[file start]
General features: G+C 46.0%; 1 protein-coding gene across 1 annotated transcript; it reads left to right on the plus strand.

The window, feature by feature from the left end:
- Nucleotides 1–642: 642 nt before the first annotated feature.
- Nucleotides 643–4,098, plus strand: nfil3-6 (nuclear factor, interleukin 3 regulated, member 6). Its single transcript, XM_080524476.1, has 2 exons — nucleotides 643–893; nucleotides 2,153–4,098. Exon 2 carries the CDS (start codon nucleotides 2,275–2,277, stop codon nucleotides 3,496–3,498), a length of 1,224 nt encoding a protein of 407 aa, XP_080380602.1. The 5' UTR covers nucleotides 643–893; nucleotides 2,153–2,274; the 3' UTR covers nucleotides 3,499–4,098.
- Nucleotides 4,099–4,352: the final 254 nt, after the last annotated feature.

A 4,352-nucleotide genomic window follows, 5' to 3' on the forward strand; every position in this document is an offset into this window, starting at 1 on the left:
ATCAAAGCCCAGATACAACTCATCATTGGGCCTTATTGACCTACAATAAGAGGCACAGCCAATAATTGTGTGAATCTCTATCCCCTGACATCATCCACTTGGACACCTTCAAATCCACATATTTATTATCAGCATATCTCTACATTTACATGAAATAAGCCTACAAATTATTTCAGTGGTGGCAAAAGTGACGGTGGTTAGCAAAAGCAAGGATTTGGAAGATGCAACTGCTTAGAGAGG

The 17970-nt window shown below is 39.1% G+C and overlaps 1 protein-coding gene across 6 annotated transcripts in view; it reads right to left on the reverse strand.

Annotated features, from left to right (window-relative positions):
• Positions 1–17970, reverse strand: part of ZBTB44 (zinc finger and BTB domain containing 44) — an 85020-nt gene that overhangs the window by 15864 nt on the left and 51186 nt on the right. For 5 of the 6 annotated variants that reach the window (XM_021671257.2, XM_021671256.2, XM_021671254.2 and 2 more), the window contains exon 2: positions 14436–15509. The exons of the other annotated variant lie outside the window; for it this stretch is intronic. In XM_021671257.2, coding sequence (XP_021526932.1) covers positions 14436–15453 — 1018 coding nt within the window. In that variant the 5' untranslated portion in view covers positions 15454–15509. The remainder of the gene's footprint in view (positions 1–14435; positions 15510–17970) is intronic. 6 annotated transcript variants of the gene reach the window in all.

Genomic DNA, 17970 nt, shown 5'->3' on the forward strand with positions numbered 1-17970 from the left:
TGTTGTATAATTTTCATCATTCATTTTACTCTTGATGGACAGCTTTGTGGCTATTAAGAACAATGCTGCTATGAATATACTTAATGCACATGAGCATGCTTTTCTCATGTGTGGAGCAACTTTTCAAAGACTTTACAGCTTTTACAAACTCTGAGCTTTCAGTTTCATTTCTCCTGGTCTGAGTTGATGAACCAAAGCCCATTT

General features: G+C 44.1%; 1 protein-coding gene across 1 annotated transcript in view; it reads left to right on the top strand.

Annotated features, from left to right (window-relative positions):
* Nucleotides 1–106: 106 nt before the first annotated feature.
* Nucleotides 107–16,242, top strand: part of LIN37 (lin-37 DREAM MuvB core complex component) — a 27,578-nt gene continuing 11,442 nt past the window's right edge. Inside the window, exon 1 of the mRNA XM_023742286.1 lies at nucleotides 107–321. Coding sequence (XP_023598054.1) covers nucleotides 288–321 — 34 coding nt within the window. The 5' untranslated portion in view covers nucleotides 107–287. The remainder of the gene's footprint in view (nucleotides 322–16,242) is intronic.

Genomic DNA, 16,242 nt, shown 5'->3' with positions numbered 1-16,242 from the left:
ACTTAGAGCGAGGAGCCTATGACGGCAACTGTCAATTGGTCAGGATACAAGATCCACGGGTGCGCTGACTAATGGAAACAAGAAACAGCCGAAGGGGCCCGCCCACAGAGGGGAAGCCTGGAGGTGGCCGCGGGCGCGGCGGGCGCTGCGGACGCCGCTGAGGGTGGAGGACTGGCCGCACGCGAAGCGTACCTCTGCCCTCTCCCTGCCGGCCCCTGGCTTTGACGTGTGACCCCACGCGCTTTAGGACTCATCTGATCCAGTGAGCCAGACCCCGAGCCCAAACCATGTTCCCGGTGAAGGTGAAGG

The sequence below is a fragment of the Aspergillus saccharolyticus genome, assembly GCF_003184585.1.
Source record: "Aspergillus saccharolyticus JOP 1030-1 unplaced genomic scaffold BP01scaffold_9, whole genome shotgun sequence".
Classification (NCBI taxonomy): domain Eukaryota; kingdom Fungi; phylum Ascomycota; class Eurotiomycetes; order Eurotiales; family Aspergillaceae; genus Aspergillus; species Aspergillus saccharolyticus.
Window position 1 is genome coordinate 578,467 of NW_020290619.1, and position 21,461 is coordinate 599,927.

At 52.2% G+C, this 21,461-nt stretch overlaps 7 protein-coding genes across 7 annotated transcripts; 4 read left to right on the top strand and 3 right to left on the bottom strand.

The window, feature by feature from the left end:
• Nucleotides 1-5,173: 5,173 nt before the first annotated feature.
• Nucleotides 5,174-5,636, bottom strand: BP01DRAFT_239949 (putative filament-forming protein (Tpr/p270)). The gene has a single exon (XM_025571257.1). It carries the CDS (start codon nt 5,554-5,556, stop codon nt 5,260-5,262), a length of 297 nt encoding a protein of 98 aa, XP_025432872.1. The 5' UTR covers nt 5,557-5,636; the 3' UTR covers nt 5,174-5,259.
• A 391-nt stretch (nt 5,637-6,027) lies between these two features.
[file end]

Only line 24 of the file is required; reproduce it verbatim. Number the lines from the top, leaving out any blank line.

The window, feature by feature from the left end: